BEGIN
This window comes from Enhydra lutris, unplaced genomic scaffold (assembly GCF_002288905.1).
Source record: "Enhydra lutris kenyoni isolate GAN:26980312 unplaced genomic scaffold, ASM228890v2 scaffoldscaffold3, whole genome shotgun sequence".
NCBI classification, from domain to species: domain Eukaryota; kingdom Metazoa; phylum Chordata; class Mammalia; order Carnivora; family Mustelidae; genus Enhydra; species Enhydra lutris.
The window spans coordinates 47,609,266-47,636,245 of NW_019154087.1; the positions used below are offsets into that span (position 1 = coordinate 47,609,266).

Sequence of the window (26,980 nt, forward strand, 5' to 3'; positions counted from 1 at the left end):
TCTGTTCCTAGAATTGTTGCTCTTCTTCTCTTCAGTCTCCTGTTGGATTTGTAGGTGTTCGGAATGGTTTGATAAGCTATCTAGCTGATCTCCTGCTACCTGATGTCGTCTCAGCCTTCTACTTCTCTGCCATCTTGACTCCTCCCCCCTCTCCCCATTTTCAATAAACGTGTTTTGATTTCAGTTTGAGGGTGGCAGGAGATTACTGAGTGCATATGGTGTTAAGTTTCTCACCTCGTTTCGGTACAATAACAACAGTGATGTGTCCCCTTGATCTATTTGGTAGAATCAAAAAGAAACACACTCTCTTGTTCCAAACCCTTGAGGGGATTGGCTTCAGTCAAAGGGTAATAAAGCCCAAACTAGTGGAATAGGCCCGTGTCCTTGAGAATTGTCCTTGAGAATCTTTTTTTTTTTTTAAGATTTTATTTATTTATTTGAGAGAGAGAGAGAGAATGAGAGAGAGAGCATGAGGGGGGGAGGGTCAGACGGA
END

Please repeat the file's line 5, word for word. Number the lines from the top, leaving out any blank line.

Sequence of the window (26,980 nt, forward strand, 5' to 3'; positions counted from 1 at the left end):